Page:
Together with Meigy Ulina, Kushan Singh and Srihari Nanniyur you created the project Greenblox where you leverage the trust, security and transparency provided by the blockchain technology to distribute tokens to nations based on their emission index. – Can you talk us through the building blocks and the mechanism of your project?
Kavyashree Umesh Bangalore: Each member of our group come from a diverse background, but, we soon realised one concern that tied us together – climate change. The idea took inception at a hackathon at Consensus 2019.
We soon understood the tight knot between economy, environment and corruption. This is what motivated us to come up with the following solution:
>Each nation that is part of the Paris Agreement will be considered as an organization on the blockchain.
>The pledges, for example, the one by India as specified by the table published on Climate Action Tracker, can be translated to a mathematical formula and coded up as smart contracts.
>This needs to be done for each nation and the smart contracts need to be uploaded on the blockchain.
>IoT devices can then be used in locations agreed upon by all nations and readings from these devices can then be tested against the coded up metrics.
>The location of these devices and the time gap between each measurement from the devices is still up for discussion as each idea has its own pros and cons.
>For the project in mind, the decided metric was quarterly measurements, and the average of the readings from all the major cities of a country would be considered.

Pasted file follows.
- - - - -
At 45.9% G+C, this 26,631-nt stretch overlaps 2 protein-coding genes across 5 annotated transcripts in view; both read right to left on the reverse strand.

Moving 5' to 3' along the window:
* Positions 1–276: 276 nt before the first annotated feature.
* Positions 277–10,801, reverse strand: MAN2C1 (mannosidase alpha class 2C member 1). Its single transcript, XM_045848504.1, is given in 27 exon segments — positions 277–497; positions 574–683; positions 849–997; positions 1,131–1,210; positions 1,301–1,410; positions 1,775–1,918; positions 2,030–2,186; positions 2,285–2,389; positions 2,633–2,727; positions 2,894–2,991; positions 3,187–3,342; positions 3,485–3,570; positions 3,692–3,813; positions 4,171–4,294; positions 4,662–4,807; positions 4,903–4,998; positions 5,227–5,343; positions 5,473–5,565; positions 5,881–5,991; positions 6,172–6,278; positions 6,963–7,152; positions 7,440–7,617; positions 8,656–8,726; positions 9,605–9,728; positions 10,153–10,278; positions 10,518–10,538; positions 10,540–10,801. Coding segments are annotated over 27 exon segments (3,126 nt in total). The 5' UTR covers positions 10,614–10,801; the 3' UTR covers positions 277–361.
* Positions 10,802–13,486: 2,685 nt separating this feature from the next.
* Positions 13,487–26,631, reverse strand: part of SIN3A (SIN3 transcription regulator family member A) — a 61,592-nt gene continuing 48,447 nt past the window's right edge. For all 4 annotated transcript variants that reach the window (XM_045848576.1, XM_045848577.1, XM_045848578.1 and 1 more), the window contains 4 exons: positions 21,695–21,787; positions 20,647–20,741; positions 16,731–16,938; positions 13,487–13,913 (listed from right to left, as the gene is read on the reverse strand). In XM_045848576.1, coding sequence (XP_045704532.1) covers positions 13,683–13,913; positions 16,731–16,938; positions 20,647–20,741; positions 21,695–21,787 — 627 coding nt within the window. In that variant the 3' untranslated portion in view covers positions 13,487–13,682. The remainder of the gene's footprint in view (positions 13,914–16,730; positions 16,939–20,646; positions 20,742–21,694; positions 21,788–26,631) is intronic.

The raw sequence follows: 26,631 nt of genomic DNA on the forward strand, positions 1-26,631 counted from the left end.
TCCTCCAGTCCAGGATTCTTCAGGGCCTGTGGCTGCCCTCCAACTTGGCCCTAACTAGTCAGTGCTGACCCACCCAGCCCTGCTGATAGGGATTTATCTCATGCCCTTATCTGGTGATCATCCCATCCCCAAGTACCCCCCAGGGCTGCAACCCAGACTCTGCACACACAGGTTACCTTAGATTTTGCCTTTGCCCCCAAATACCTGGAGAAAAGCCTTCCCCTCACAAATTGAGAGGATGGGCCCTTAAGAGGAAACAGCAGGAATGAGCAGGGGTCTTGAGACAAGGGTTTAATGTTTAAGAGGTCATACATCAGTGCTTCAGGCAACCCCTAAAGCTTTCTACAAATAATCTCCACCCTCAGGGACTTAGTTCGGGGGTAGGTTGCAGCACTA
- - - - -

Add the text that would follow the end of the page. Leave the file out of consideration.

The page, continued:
>The metrics are compared against a threshold that determines if a token needs to be dispensed to a country or not.
>If the country’s emissions is below the threshold, then a token is dispensed, otherwise it is not.
The token can then be leveraged in several ways:
>One way is to peg a financial value to each token, maybe based on the investment required by a developing country to reduce the emission by 0.01%.
>Another way to leverage the token is by pegging it to a mutually agreed upon increment in GDP.
>A nation could also leverage these tokens to take a loan from the World Bank and use it towards further climate change actions.
>These tokens can also be used by the World Bank to direct the Sustainable Development Goals Fund towards the right nations and in right quantities.
How can your project support policymakers at regional, national or supranational level to incentivize the right assets for effective, sustainable development?